"like any currency, because a number of people believe it does" - even raw military force is enough for some currencies.


When it all comes crashing down is when they'll be illuminated.


By giving it value, they illuminate the absence of value in all of it. Think of it like performance art.


Unlikely, if 2008 proved anything.


illuminati 2014


The only important question is, can you buy drugs with it?



A few weeks ago, my mom heard about Bitcoin on the news, gave me a call. She wanted to mine BTC. When I explained that mining would not be a viable process considering the inherent difficulty and the age and type of her computer, she was disappointed. I showed her how to buy Bitcoins, how to make an offline paper wallet, and she spent a little money and now holds one BTC.

Once Doge popped up, I called my mom and told her she could mine! I set up her machine, and for a while she was pulling in a few thousand a day. Even with growing difficulty she's mining a few hundred a day. She's excited, and she's learned an absolute ton about cryptocurrencies because of Doge. She thinks the meme is cute, and she's been tipping people on Reddit, and giving away Doge in "real life" as well.

Bitcoin feels unaccessible to people like my mom. Most of the discussions that happen in the various Bitcoin communities occurs at a technological level that limits the kinds of participants involved. Since there are 100 BILLION Doge, it will always be affordable, joke or not, and with the kind community developing around it, it allows people like my mom to get involved and to learn some interesting things that will most likely impact her future.

My mom will hold on to her 1 BTC, sure, but she's using her Doge. She bought a cool trilobite fossil on the dogemarket subreddit, and is thinking of putting up her hand knit scarves for sale.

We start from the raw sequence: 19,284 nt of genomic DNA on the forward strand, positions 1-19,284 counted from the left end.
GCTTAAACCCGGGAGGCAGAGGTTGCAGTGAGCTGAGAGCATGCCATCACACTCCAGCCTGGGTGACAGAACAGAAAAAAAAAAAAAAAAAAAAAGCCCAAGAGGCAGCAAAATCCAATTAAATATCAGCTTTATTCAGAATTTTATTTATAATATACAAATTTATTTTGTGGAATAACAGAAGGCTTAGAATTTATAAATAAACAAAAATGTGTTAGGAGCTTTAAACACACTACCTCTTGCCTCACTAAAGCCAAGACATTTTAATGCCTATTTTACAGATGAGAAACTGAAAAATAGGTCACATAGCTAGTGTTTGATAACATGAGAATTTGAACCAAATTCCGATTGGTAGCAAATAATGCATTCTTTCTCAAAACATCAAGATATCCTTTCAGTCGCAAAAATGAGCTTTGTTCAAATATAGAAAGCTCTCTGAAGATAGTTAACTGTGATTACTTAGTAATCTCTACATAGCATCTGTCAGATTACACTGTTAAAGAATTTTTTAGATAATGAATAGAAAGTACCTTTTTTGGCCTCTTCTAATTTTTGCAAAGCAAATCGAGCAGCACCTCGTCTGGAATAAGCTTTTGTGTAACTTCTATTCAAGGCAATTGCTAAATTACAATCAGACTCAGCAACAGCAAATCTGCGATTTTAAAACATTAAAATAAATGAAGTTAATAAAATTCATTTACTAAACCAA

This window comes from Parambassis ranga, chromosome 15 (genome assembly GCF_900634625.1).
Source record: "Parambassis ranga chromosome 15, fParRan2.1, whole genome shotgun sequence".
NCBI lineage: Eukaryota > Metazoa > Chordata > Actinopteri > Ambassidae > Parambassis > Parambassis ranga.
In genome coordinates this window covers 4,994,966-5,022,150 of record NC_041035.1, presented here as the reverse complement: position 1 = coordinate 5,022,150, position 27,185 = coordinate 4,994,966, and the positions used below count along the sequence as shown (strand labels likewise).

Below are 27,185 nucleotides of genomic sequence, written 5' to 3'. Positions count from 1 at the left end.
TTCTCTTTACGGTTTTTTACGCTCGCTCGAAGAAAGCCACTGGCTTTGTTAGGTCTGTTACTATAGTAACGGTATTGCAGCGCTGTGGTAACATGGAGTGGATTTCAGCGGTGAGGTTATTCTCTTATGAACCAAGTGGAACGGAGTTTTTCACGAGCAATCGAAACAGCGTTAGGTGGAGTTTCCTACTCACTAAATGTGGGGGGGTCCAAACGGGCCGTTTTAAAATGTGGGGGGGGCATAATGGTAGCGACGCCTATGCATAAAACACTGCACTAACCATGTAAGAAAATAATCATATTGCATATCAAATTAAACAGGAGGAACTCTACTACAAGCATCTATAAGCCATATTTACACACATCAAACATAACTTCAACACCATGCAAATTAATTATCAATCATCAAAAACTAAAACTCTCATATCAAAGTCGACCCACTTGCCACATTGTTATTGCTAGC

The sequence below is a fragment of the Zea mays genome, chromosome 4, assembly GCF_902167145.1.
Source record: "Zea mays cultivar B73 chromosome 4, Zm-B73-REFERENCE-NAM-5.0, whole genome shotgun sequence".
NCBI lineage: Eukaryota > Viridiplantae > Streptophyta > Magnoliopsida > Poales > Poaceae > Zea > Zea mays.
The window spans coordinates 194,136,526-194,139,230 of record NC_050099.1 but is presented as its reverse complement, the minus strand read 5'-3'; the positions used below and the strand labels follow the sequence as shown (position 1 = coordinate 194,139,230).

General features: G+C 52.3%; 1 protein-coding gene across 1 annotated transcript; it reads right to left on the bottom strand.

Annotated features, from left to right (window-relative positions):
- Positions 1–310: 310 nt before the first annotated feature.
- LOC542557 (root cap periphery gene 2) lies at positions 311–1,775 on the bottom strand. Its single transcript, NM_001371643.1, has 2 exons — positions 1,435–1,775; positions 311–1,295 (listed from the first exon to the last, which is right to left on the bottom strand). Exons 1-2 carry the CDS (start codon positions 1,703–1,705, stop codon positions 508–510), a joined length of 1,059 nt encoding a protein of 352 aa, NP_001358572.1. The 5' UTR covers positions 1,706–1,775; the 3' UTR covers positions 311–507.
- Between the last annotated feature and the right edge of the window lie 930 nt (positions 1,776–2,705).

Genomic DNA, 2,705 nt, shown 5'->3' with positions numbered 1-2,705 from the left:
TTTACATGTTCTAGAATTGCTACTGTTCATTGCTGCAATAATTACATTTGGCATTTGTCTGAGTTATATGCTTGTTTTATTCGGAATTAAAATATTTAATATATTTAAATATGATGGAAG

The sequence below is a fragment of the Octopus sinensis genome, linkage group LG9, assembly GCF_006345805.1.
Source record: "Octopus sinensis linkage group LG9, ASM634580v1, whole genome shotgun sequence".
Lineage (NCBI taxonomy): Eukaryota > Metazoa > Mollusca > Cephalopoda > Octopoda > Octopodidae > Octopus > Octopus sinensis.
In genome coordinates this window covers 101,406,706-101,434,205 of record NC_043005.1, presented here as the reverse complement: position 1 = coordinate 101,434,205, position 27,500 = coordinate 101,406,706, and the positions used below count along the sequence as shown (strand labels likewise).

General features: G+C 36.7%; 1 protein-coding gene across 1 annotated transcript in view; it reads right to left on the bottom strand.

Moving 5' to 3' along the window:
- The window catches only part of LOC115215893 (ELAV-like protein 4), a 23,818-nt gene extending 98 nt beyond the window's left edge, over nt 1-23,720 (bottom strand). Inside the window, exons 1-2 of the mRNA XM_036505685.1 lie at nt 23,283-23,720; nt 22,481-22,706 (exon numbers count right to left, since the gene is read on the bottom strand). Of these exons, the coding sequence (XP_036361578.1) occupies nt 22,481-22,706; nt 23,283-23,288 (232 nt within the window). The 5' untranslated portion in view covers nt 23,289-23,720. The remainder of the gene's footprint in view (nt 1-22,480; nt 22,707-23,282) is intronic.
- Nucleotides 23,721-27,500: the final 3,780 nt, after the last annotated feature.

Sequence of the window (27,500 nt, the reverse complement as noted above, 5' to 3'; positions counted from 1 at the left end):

When 60 year old folks who have never been interested in the intersections of technology and economy start using Reddit and mining and using cryptocurrency, there is something special happening.


Thanks this was actually a really fascinating anecdote which gives a pretty unique perspective on digital crypto-currencies.


Ok, help me out here: Dogecoin's first block was mined on 2013-12-06 and now the richest account has $846,935 USD. Is it really that easy?

Could I start an aarondfcoin? Is it all about getting the network effect to make a non-backed (fiat) currency actually worth something?

I was just so shocked to see that Dogecoin was actually worth anything.


The short answer is yes. The longer answer is that you also need virality. There are multiple coins released every day [1]. Most of these coins go nowhere.

Why are so many coins released? Quite simply, most coins are forks of Bitcoin/Litecoin/etc with minor tweaks. Occasionally, you get a truly new coin based on something new, but most simply tweak the coins per block, the difficulty re-targeting rate, the starting difficulty, the block time, etc. Coingen.io exemplifies how simple this is. Of course, there are exceptions, such as the upcoming Etherium [2], the first Turing complete cryptocurrency (as far as I know, at least).

Despite that, most coins basically fail. Sure, they receive hashing power, and some even get onto exchanges. Most of them, however, don't really go anywhere.

So, yes, it is relatively easy to create and launch a coin. It is a bit harder to launch a coin that makes it to an exchange. It is harder still to make one that also sticks around and stays in the public consciousness (such as dogecoin).

Finally, let's say you have a great idea for a new coin. The way some people previously got rich by creating a new coin was to premine the coin. Basically, one would mine the first x number of blocks, before releasing it. This still happens, but is now much more often frowned upon. So, to get rich off of creating a coin, you basically would need to premine a coin, and convince others that you had a good reason to premine it [3]. This absolutely still happens, but is becoming tougher to pull off.

So yes, you could create aarondfcoin. Yes, you could probably release it and get hashing power thrown at it. But, would you make money doing so? Well, that requires a bit more effort. Keep in mind that there are hundreds of attempted alt currencies for every dogecoin success.

That said, yes, there is still room for success here, but it usually requires more than just creating aarondfcoin. The virality aspect is the more important aspect, at the moment.

[1] See the bitcointalk announcement forum https://bitcointalk.org/index.php?board=159.0

[2] http://ethereum.org/ and the whitepaper: http://ethereum.org/ethereum.html

[3] Yes, there are a still a number of ways to make money off of releasing a coin that doesn't involve premining (or appears not to involve premining), but that is a topic worthy of its own thread.